An Epidemic among Seniors
Previous reports have indicated that about a third of senior patients entering the hospital have malnutrition. Surveys of the general population indicate that about 16% of seniors suffer from malnutrition, while over 60% either have malnutrition or are at risk for malnutrition.
It’s important to remember that malnutrition is not the same as calorie intake–although low calorie intake can be a type of malnutrition–and that seniors of all body types, from skinny to obese, can suffer from malnutrition.
Seniors with malnutrition are at an increased risk for many different health conditions. They are more likely to be hospitalized, and are more likely to have longer hospital stays.
The Role of Dentures in Nutrition
There are many contributing factors to the risk of malnutrition among seniors, so prevention and treatment will likely involve a wide range of interventions. The GSA report focuses on the reauthorization of the Older Americans Act, and increased support for services like nutrition screening and counseling.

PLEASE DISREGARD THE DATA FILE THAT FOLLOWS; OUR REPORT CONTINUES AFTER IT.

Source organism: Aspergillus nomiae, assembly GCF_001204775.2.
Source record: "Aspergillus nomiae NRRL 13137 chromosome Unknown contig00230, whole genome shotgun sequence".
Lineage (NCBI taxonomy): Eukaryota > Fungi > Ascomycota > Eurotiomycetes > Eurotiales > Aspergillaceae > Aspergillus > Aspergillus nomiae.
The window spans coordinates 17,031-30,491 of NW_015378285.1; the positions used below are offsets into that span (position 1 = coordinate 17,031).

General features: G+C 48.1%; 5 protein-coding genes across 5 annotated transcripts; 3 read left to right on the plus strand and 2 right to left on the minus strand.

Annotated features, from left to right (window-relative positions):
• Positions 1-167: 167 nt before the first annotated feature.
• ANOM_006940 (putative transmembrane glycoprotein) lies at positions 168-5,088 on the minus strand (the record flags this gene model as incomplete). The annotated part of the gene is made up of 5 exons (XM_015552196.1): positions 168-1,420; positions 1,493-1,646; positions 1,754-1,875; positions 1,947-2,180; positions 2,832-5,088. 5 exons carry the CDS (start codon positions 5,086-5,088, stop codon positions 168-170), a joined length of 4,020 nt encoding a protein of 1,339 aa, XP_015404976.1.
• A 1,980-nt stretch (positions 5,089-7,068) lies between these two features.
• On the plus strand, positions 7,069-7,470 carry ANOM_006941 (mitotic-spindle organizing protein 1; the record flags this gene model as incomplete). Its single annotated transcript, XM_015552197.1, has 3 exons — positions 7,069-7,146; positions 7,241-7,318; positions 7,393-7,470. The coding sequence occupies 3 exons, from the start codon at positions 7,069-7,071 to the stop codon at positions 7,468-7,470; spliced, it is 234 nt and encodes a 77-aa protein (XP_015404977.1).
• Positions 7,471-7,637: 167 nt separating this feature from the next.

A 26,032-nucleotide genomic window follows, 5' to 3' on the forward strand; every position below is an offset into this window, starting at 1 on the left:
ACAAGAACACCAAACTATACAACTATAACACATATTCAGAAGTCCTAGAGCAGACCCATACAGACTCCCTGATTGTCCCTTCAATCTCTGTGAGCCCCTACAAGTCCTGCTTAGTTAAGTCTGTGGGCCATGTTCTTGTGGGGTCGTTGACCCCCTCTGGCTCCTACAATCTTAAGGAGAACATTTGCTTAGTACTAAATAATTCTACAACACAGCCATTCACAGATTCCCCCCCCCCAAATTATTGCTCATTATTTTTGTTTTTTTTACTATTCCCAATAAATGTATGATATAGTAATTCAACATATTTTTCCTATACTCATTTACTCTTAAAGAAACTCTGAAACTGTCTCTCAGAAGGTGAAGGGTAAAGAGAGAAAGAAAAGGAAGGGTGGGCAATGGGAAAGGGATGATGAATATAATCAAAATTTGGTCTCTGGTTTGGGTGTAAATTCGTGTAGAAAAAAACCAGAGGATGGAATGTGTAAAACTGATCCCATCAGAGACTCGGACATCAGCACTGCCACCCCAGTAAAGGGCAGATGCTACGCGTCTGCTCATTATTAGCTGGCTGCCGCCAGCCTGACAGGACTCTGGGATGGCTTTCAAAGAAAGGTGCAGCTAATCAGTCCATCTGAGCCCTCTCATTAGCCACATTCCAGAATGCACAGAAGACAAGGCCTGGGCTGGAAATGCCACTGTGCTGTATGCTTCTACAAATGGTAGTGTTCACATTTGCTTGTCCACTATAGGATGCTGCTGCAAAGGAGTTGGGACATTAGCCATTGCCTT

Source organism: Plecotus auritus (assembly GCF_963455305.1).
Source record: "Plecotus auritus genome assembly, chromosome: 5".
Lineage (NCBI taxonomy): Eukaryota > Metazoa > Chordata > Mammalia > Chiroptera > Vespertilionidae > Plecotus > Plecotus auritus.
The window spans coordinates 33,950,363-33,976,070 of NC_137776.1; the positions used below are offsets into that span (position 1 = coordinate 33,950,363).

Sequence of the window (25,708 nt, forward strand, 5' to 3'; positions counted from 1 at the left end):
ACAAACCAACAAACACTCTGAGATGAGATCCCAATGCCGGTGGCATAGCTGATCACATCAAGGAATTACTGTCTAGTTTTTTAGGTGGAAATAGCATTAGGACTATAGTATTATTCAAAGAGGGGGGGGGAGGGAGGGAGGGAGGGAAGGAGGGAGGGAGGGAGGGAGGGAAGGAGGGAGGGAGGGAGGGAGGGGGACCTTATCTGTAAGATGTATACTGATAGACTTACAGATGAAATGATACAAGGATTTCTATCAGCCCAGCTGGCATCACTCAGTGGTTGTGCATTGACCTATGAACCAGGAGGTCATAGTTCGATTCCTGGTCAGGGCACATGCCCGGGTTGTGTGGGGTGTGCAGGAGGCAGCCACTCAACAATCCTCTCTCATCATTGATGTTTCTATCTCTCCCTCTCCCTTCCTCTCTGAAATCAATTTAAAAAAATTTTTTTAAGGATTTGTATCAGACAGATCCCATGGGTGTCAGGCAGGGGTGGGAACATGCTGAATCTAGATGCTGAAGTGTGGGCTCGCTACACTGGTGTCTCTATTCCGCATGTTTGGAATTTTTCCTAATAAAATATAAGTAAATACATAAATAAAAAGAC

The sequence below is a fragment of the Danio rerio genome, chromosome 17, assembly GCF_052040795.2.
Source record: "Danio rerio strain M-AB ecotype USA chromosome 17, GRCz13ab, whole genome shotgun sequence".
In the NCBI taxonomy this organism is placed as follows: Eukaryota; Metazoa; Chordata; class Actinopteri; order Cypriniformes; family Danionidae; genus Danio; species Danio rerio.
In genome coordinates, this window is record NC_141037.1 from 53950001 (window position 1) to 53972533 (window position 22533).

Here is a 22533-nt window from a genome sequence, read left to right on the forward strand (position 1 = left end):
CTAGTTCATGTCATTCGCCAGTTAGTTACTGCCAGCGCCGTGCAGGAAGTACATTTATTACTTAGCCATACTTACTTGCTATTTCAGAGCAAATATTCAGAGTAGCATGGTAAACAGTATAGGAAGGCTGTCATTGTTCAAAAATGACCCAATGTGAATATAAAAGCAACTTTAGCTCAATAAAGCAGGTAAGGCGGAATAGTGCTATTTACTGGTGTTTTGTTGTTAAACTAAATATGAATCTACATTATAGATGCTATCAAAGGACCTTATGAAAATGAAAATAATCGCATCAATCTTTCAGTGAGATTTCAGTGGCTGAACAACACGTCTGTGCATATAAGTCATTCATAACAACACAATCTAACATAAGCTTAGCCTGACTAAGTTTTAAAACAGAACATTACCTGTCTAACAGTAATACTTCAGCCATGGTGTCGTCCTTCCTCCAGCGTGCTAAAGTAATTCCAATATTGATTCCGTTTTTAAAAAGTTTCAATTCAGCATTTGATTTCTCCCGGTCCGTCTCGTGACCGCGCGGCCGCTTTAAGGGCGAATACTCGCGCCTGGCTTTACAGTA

However, dentures play a major role in a senior receiving adequate nutrition. About 38% of people with difficulty eating suffer from malnutrition. Difficulty eating is mostly associated with denture problems. Ensuring seniors have highly functional dentures helps them to eat a wider variety of foods, including raw fruits and vegetables. Properly fitting dentures can help a senior enjoy food more, and feel better about eating with friends and family, making it easier for others to encourage healthy eating habits.
If you are a senior whose dentures make it hard to get a balanced diet, or if you know someone who is, please contact a local FOY® Dentures dentist to find out how new dentures can help.